A Nanofibrous Biocomposite Small-Diameter Graft
DESCRIPTION (provided by applicant):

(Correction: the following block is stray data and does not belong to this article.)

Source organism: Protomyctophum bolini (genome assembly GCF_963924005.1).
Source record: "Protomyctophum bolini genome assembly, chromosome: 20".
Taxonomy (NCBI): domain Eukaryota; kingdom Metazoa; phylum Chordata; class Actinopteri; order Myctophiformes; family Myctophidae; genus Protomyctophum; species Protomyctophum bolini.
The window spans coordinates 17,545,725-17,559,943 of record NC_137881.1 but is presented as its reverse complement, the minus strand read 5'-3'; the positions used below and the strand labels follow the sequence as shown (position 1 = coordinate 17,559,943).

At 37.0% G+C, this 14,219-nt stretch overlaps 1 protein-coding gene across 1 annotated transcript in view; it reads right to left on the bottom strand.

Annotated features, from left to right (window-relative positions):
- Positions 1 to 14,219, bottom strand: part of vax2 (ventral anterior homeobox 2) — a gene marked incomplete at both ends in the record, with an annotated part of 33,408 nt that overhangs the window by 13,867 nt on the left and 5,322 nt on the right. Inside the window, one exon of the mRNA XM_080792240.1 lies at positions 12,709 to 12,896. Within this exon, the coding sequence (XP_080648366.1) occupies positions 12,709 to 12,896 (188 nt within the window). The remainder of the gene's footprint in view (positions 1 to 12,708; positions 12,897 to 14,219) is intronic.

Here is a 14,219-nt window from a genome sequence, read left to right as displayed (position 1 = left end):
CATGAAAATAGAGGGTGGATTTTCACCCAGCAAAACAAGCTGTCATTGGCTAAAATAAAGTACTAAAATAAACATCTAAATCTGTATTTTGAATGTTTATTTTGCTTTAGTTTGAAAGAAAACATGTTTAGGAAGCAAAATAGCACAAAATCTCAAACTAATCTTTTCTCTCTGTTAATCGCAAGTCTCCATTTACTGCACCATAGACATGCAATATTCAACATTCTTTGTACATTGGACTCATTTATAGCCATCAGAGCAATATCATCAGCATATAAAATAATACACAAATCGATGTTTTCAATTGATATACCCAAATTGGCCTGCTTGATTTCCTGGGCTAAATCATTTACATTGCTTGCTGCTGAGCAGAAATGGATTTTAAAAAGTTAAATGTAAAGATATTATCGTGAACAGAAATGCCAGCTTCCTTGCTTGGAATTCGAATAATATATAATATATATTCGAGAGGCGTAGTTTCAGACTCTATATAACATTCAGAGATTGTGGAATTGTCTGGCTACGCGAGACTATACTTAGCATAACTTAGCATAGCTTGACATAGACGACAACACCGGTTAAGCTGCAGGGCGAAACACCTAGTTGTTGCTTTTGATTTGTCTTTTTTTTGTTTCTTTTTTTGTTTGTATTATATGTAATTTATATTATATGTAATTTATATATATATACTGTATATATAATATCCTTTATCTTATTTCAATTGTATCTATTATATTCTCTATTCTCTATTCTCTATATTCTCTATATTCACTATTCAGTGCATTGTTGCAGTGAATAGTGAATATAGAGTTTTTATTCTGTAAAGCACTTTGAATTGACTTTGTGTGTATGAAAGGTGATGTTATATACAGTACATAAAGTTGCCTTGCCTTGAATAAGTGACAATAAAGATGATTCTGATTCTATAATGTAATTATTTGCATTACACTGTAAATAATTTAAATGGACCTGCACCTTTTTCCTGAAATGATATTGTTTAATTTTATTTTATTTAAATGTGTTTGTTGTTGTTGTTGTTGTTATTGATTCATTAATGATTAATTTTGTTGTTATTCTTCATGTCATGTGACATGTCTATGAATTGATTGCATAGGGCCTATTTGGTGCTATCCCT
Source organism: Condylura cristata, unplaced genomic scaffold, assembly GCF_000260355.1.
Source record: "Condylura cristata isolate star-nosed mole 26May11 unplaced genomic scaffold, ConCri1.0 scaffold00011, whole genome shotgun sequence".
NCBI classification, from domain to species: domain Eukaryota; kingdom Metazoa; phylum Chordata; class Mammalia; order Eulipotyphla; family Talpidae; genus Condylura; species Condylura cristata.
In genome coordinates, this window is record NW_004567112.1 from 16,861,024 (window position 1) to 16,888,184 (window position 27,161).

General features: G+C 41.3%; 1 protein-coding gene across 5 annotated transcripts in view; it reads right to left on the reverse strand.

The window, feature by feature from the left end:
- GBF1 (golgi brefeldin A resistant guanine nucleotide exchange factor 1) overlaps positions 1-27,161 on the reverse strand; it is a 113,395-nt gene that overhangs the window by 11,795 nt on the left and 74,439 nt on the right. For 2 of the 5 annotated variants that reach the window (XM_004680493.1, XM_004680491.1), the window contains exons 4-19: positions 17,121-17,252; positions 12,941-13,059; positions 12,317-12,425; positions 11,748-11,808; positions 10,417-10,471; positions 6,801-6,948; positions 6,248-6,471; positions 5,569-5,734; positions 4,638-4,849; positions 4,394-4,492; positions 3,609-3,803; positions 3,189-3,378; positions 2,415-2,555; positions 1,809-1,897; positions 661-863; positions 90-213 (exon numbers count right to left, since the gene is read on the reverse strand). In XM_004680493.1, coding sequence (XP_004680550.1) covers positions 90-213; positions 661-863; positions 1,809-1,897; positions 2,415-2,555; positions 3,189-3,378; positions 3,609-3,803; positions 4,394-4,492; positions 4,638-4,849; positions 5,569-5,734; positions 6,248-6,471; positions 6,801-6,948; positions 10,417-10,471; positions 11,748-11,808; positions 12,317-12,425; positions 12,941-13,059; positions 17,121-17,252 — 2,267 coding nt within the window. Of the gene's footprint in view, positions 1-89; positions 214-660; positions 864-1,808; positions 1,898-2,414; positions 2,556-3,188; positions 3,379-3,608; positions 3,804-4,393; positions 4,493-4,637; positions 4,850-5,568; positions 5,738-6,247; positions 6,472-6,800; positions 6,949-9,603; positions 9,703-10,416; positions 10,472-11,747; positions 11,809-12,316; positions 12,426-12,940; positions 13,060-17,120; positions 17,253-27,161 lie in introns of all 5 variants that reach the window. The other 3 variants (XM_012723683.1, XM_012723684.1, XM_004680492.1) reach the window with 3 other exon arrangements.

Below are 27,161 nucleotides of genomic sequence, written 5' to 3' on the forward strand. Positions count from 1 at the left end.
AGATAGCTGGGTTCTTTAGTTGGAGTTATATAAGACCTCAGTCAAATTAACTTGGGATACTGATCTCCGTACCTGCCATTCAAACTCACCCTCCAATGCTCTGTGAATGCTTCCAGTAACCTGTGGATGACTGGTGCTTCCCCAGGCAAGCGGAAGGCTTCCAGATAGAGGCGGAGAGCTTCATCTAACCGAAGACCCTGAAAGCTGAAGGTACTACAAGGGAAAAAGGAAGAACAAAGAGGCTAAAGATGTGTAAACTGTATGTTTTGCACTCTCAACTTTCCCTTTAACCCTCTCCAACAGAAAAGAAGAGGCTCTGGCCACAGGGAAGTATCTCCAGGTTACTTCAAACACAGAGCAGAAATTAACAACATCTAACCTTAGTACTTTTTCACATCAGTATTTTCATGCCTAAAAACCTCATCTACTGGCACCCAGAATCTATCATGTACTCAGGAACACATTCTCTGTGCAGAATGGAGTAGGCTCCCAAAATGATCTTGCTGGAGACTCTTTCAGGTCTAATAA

There is no small-diameter (< 5mm internal diameter) vascular prosthesis approved for clinical use in small vessel reconstruction. Current prostheses are not capable of emulating the biological and physical properties of the normal arterial wall, resulting in high failure rates. In phase I, a nanofibrous biocomposite small-diameter vascular graft comprised of Dacron and Type IV collagen (ESDC) was synthesized, with kinkresistance created within the graft structure. This novel thin-walled graft had minimal water permeation and excellent physical properties. The potent antithrombin agent recombinant hirudin (rHir) and endothelial cellspecific mitogen Vascular Endothelial Growth Factor (VEGF) were then covalently bound to the ESDC surface (ESDC-rHir-VEGF). These surface bound agents were biologically active as determined via specific in vitro assays and showed stability under simulated arterial flow conditions. Lastly, the ESDC graft showed excellent handling characteristics when implanted into a canine femoral artery in a preliminary in vivo evaluation of the graft. The goal of this Phase II proposal is to assess blood permeation and graft patency/healing of the ESDC-rHir-VEGF graft using a canine arterial grafting model. Our hypothesis is that the next generation of prosthetic arterial grafts will have to possess multiple structural and biological properties that mimic some of those processes inherent to native arteries in order to prevent complications such as thrombosis from occurring. The specific objectives of Phase II are to: 1) synthesize ESDC vascular grafts for implantation studies, 2) develop an automated graft synthesis process, 3) evaluate physical and chemical properties of the ESDC graft, 4) covalently immobilize rHir and VEGF to ESDC surface, 5) assess in vivo acute and chronic implantation periods, and 6) examine macroscopically/microscopically explanted grafts. Phase III of this project will continue long-term assessment of this novel ESDC-rHir-VEGF graft in the canine femoral arterial grafting model employed in Phase II. Development of a bioactive small-diameter vascular graft would have a significant impact on small vessel repair and replacement. These grafts could be utilized in peripheral bypass as well as for coronary artery bypass, which have some 500,000 grafts implanted annually in the United States. Potentially, the annual market value for an "off-the-shelf" synthetic arterial bypass graft could exceed $1.5 billion.
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